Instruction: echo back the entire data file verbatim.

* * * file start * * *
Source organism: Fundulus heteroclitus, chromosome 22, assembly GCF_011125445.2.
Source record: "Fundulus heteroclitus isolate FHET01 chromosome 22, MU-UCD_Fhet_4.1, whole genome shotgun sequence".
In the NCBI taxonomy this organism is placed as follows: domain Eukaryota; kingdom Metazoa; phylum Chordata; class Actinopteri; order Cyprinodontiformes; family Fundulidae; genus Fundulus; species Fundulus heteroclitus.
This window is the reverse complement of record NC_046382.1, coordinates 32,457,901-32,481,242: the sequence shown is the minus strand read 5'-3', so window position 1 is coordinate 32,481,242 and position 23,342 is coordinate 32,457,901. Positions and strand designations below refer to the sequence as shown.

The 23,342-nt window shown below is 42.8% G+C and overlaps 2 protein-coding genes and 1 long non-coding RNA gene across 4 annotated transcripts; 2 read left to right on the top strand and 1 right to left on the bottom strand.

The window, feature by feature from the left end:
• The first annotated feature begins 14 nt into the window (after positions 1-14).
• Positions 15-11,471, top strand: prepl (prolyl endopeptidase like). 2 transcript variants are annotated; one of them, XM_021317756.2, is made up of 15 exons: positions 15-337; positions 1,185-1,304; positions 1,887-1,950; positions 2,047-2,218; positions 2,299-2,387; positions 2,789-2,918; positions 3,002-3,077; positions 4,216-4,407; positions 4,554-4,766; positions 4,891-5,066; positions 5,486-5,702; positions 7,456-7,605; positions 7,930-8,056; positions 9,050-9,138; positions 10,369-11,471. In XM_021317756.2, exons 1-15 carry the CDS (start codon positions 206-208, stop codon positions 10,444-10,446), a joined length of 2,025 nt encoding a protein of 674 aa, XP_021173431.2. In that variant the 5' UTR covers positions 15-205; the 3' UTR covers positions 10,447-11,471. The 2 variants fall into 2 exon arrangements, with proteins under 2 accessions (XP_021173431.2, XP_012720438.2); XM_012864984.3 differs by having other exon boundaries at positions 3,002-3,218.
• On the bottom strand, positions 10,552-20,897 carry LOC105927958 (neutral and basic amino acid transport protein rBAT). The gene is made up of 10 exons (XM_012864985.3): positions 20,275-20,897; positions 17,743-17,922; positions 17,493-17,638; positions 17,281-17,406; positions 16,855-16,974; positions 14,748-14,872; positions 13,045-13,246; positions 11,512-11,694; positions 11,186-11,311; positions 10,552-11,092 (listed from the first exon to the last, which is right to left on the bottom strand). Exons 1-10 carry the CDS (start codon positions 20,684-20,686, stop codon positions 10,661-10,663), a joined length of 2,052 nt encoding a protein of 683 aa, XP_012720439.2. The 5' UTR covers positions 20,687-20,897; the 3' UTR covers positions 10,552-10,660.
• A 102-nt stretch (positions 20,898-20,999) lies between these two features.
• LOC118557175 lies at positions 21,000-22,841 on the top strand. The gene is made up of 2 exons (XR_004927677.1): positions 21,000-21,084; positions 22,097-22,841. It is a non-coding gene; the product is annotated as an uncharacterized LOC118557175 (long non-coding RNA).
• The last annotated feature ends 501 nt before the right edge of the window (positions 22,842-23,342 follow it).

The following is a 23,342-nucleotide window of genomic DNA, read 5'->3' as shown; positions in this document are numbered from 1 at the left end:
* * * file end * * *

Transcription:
Source organism: Fundulus heteroclitus, chromosome 22, assembly GCF_011125445.2.
Source record: "Fundulus heteroclitus isolate FHET01 chromosome 22, MU-UCD_Fhet_4.1, whole genome shotgun sequence".
In the NCBI taxonomy this organism is placed as follows: domain Eukaryota; kingdom Metazoa; phylum Chordata; class Actinopteri; order Cyprinodontiformes; family Fundulidae; genus Fundulus; species Fundulus heteroclitus.
This window is the reverse complement of record NC_046382.1, coordinates 32,457,901-32,481,242: the sequence shown is the minus strand read 5'-3', so window position 1 is coordinate 32,481,242 and position 23,342 is coordinate 32,457,901. Positions and strand designations below refer to the sequence as shown.

The 23,342-nt window shown below is 42.8% G+C and overlaps 2 protein-coding genes and 1 long non-coding RNA gene across 4 annotated transcripts; 2 read left to right on the top strand and 1 right to left on the bottom strand.

The window, feature by feature from the left end:
• The first annotated feature begins 14 nt into the window (after positions 1-14).
• Positions 15-11,471, top strand: prepl (prolyl endopeptidase like). 2 transcript variants are annotated; one of them, XM_021317756.2, is made up of 15 exons: positions 15-337; positions 1,185-1,304; positions 1,887-1,950; positions 2,047-2,218; positions 2,299-2,387; positions 2,789-2,918; positions 3,002-3,077; positions 4,216-4,407; positions 4,554-4,766; positions 4,891-5,066; positions 5,486-5,702; positions 7,456-7,605; positions 7,930-8,056; positions 9,050-9,138; positions 10,369-11,471. In XM_021317756.2, exons 1-15 carry the CDS (start codon positions 206-208, stop codon positions 10,444-10,446), a joined length of 2,025 nt encoding a protein of 674 aa, XP_021173431.2. In that variant the 5' UTR covers positions 15-205; the 3' UTR covers positions 10,447-11,471. The 2 variants fall into 2 exon arrangements, with proteins under 2 accessions (XP_021173431.2, XP_012720438.2); XM_012864984.3 differs by having other exon boundaries at positions 3,002-3,218.
• On the bottom strand, positions 10,552-20,897 carry LOC105927958 (neutral and basic amino acid transport protein rBAT). The gene is made up of 10 exons (XM_012864985.3): positions 20,275-20,897; positions 17,743-17,922; positions 17,493-17,638; positions 17,281-17,406; positions 16,855-16,974; positions 14,748-14,872; positions 13,045-13,246; positions 11,512-11,694; positions 11,186-11,311; positions 10,552-11,092 (listed from the first exon to the last, which is right to left on the bottom strand). Exons 1-10 carry the CDS (start codon positions 20,684-20,686, stop codon positions 10,661-10,663), a joined length of 2,052 nt encoding a protein of 683 aa, XP_012720439.2. The 5' UTR covers positions 20,687-20,897; the 3' UTR covers positions 10,552-10,660.
• A 102-nt stretch (positions 20,898-20,999) lies between these two features.
• LOC118557175 lies at positions 21,000-22,841 on the top strand. The gene is made up of 2 exons (XR_004927677.1): positions 21,000-21,084; positions 22,097-22,841. It is a non-coding gene; the product is annotated as an uncharacterized LOC118557175 (long non-coding RNA).
• The last annotated feature ends 501 nt before the right edge of the window (positions 22,842-23,342 follow it).

The following is a 23,342-nucleotide window of genomic DNA, read 5'->3' as shown; positions in this document are numbered from 1 at the left end: